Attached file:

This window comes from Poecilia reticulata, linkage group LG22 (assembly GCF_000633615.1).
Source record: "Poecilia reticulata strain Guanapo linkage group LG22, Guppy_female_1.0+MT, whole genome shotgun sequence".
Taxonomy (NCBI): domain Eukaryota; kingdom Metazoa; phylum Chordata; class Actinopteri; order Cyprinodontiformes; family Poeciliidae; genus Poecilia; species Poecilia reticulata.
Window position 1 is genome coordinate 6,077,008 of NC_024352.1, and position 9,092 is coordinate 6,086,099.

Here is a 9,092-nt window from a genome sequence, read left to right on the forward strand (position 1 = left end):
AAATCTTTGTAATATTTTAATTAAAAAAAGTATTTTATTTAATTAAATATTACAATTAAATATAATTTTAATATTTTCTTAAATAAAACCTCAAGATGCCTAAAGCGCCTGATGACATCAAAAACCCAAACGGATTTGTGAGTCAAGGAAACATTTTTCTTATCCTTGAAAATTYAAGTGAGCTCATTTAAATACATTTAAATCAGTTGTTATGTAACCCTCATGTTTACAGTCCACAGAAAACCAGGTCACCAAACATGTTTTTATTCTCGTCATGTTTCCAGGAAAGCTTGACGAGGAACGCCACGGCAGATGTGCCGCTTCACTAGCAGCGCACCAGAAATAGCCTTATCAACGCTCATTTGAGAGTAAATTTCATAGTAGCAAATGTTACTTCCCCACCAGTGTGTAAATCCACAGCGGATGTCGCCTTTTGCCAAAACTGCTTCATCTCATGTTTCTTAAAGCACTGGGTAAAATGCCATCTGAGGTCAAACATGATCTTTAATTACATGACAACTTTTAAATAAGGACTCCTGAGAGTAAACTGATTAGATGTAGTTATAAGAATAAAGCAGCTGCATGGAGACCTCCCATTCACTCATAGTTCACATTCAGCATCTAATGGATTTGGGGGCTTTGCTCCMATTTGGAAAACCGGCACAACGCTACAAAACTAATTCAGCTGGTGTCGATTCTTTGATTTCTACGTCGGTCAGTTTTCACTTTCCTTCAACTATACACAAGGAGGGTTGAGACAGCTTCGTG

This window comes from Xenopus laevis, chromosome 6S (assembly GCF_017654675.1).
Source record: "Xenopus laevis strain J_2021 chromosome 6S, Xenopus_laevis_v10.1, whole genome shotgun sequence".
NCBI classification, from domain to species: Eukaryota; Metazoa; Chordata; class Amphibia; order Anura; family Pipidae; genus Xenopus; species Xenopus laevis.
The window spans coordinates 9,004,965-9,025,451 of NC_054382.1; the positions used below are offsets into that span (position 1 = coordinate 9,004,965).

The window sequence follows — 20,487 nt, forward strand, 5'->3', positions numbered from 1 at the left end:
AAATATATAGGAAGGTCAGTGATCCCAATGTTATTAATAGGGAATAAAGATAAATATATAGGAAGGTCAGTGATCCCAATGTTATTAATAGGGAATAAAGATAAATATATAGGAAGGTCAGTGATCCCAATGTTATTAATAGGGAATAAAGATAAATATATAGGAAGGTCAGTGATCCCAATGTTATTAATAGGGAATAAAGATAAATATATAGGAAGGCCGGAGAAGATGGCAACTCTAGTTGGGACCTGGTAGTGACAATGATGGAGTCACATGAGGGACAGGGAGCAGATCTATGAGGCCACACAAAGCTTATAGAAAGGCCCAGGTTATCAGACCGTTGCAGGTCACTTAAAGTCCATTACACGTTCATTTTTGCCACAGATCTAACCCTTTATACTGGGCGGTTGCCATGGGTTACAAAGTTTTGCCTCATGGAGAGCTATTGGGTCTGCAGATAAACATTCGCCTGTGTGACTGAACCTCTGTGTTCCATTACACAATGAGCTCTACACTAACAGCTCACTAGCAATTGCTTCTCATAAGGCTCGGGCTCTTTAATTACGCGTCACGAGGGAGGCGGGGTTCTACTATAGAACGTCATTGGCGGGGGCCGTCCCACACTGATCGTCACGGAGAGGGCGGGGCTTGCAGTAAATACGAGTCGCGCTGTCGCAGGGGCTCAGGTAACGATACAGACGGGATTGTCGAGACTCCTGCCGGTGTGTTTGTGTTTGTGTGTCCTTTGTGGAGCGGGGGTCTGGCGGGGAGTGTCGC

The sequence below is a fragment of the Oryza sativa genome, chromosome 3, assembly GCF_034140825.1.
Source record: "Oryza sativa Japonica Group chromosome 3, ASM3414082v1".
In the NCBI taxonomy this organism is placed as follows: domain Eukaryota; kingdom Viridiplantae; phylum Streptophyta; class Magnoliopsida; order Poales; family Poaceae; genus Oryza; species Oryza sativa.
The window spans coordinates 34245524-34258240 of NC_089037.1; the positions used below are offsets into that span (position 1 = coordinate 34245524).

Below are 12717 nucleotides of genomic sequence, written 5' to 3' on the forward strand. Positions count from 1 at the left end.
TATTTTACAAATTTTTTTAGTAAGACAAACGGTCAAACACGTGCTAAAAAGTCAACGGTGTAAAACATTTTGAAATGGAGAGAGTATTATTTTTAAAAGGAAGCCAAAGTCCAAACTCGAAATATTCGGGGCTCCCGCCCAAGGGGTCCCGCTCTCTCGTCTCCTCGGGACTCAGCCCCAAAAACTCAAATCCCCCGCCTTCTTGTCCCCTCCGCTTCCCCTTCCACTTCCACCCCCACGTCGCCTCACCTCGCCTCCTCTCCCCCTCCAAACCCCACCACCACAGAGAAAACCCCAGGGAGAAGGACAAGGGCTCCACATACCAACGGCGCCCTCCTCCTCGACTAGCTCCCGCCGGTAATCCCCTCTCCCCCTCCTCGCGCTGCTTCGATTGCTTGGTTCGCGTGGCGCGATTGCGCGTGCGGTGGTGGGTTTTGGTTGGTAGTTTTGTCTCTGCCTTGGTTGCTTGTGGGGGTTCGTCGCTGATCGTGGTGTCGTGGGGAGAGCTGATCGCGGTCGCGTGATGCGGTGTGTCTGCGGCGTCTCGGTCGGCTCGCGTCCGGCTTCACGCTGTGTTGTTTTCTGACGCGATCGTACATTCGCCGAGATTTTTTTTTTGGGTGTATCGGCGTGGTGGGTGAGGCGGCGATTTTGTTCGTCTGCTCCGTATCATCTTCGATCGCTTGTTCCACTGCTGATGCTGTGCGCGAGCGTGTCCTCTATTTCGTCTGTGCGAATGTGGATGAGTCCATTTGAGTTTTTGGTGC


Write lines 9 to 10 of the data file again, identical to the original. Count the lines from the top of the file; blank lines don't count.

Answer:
NCBI classification, from domain to species: Eukaryota; Metazoa; Chordata; class Amphibia; order Anura; family Pipidae; genus Xenopus; species Xenopus laevis.
The window spans coordinates 9,004,965-9,025,451 of NC_054382.1; the positions used below are offsets into that span (position 1 = coordinate 9,004,965).